When to Consider a Design Overhaul for Your Nonprofit Website
Ira Horowitz

Ira Horowitz
By Ira Horowitz

Since nonprofits depend more than ever on online interactions to engage current and new donors and promote their mission, they need to ensure that the cornerstone of their online presence—their website—is in tip-top shape.

However, this can be a challenge. For many grassroots and local nonprofits, an on-staff tech team might be financially out of reach. However, ready access to modern tools and design agencies means even small organizations can create outstanding nonprofit websites (like these examples).

Here are four signs that your nonprofit’s website may be due for an upgrade.

Your website is outdated—in tech, style, or content.

Websites are most effective when they’re easy to keep up-to-date. If it’s too complicated to write a blog post or install the latest software update, you’re more likely to let these tasks fall by the wayside.

Ignoring these tasks can create a poor experience for users or even create cybersecurity risks. Plus, supporters won’t be impressed with your nonprofit if it looks like your homepage hasn’t been updated in a decade!

A good nonprofit website should enable your team to add new content, make changes, and conduct routine software maintenance. On top of these functional updates, it should also fall in line with recent design trends and have a modern look and feel.

Consider whether your website makes it easy to:

  • Promote your latest campaign or event
  • Create new content about your mission
  • Update contact information
  • Install new plugins or update current software
  • Add a popup or lightbox modal to highlight campaigns
  • Text size
  • Layout
  • Image size
  • Navigation

If the idea of completing these tasks gives you a headache, your website needs some work. Overhauling your site to a modern content management system (CMS) can lessen the burden of website maintenance going forward.

Your website isn’t mobile-responsive.

More than 50% of today’s web traffic comes from mobile devices. If your website doesn’t function well on smartphones and tablets, you’re alienating more than half of your site’s visitors.

Mobile responsiveness refers to the principle that your website should respond to the device a visitor is using to access it. Just being able to load on a mobile device is inadequate; nobody wants to squint, zoom, and scroll just to read your homepage.

A mobile-responsive site will adapt elements to fit the appropriate screen size, including:

These factors can be make-or-break for a mobile visitor who is considering donating to your nonprofit. Plus, search engines consider mobile responsiveness when developing their rankings, so this consideration is also important for search engine optimization (SEO).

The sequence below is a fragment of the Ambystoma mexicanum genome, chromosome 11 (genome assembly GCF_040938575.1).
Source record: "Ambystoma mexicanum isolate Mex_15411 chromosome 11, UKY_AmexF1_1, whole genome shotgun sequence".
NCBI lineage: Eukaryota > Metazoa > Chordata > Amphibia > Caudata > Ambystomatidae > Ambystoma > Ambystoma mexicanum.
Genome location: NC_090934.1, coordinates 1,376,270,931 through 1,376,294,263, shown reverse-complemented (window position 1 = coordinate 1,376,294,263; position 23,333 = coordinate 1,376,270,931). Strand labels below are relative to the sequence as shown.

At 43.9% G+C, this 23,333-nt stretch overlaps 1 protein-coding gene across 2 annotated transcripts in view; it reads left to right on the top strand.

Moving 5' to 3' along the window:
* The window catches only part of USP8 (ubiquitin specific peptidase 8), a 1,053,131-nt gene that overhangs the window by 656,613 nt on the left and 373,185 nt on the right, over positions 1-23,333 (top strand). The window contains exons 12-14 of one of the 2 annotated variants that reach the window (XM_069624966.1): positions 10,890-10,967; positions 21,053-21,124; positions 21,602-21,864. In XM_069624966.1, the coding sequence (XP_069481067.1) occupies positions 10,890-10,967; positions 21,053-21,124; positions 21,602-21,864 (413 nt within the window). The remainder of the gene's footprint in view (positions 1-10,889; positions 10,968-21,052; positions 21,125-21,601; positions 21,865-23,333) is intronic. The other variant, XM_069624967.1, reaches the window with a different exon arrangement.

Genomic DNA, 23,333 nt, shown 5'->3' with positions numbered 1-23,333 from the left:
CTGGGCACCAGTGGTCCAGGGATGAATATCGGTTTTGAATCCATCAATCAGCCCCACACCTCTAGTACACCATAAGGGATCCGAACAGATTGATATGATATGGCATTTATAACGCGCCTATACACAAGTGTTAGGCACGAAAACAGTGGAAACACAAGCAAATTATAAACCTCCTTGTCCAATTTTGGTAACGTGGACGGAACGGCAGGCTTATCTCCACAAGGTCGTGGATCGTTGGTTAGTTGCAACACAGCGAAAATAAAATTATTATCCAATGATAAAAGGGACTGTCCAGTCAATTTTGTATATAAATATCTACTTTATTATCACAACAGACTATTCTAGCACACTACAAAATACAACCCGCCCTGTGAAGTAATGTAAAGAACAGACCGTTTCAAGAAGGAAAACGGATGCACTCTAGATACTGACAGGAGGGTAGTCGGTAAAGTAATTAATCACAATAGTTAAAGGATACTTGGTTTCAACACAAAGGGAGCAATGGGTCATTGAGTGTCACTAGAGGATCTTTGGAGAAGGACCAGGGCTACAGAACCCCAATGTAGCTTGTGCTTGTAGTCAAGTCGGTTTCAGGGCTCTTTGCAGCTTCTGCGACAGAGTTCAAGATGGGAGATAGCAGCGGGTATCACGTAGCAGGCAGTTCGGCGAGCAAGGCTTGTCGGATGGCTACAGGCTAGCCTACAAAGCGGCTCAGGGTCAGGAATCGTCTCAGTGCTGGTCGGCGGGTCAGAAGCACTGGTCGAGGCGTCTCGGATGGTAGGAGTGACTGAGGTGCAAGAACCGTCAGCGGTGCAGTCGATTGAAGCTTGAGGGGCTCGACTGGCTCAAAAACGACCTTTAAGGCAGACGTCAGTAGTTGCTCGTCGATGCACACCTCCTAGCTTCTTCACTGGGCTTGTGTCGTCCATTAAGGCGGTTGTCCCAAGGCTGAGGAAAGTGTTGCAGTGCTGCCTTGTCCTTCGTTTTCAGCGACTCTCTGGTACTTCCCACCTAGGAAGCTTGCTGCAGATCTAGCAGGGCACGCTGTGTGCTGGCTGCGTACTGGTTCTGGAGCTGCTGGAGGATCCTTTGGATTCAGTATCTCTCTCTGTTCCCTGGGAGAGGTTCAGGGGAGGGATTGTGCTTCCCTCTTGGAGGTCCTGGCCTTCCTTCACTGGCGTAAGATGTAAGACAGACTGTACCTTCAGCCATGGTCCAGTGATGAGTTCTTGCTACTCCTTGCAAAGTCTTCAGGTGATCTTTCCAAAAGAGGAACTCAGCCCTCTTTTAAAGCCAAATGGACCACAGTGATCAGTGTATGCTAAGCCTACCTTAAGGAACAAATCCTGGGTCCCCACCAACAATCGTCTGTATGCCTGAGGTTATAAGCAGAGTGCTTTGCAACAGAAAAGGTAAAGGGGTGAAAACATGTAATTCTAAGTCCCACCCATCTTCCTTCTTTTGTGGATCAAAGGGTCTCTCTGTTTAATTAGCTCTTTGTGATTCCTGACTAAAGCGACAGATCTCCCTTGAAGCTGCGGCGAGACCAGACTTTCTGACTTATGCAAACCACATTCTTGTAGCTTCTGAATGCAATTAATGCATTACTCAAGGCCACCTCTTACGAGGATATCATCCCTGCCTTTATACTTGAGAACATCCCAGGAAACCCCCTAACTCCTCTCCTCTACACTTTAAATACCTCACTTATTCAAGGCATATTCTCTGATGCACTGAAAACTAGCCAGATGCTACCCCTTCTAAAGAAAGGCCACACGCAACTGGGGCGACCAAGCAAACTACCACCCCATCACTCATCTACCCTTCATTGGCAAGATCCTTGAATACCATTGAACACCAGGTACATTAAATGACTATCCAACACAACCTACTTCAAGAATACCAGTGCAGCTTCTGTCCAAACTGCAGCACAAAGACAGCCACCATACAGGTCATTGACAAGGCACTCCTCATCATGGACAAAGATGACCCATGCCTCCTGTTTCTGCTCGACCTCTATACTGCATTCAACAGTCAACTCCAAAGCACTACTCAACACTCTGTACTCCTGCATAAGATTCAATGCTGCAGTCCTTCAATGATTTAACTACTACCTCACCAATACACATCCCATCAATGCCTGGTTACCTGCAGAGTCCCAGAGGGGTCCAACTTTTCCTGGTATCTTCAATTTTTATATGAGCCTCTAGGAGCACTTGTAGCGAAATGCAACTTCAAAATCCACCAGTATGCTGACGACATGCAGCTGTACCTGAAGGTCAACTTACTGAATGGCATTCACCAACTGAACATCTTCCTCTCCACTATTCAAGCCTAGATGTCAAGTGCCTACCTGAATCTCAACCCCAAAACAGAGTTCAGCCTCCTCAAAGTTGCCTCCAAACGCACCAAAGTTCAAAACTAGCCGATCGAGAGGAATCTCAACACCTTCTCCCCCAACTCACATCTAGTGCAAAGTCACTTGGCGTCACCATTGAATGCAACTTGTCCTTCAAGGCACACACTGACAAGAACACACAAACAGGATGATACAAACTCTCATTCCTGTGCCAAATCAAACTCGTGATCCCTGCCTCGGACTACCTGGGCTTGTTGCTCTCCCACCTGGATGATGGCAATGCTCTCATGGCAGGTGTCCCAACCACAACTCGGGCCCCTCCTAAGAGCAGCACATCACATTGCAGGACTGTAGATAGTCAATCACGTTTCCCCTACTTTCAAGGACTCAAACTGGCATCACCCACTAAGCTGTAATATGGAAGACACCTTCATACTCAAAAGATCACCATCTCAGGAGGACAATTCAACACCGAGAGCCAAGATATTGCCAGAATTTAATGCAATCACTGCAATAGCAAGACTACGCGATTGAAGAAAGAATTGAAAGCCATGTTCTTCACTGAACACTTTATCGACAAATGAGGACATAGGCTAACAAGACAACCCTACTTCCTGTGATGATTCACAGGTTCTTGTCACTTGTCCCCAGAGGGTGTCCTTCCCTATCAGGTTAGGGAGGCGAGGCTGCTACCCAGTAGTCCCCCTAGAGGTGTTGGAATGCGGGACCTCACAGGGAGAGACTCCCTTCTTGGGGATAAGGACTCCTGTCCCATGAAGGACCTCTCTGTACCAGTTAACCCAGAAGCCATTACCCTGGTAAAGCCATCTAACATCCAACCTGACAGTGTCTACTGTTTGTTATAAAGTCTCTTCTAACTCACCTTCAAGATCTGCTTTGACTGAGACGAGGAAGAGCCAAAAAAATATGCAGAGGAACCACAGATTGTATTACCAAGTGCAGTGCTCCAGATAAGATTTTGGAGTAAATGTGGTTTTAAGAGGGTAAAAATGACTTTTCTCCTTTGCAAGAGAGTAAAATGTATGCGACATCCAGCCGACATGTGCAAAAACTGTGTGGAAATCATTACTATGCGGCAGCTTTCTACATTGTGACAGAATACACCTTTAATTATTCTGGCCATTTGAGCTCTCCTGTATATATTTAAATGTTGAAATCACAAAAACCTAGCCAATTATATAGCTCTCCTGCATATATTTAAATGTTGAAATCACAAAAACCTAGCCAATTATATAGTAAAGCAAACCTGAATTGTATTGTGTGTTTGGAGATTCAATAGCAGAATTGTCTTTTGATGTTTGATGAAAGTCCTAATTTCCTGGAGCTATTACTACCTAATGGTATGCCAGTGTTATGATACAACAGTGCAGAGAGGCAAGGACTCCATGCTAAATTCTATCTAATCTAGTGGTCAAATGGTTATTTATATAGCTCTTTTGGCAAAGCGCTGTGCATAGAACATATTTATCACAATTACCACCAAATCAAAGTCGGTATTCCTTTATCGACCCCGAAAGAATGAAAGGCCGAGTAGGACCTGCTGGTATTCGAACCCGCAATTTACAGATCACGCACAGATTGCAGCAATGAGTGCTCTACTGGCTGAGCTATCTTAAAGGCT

Instead of completely reworking every aspect of your current website to become mobile-friendly, it can sometimes be simpler to relaunch your website with an updated mobile-first design or WordPress theme.

Mobile-friendly websites are a form of web accessibility to ensure that visitors have an optimal experience regardless of device But you shouldn’t stop there. There are dozens of ways you can make your site more accessible for supporters, such as writing adding ALT attribute text for all images and links.

Your website isn’t driving donations to your nonprofit.

One of the primary goals for your website is to raise funds for your mission. If it’s not achieving this objective, it’s time to rethink your approach.

Gather data about the reach and impact of your site, including metrics like bounce rate and conversion rate. If these numbers are too high or too low, respectively, try to diagnose the problem.

In general, you’ll want to make sure your website has clear navigation so that it’s easy for visitors to find their way around – and make their way to your donation page.

The donation page itself should be engaging, clear, and above all, concise. As Donately’s list of donation page best practices reminds us, “Every extra step is another chance for your donor to back out.”

If your team only has the bandwidth to update one section of your website right now, your donation page is definitely the place to focus your attention first.

Your website doesn’t integrate with your tech stack.

Your website should be able to work seamlessly with your other nonprofit technology. If your current site is an island, it’s time to build a more interconnected ecosystem.

Ideally, your website should allow donor data to flow back and forth from your website to other systems, including your donor database, marketing software, matching gift software, and any other program you use frequently.

An integrated system can save time, help your team work more efficiently, and reduce data entry errors.

And with today’s CMS and plugin options, you can find a customizable solution that connects with your unique tech stack. The Cornershop Creative roundup of the best WordPress plugins for nonprofits recommends starting your search on marketplaces like Wordpress.org, Envato, Elegant Themes, and Tidy Repo.

Ira Horowitz, who oversees the project management team at Cornershop Creative, is expert in nonprofit online communications and online fundraising and helps guide nonprofits to determine their long-term strategy goals for online communications.

October 2020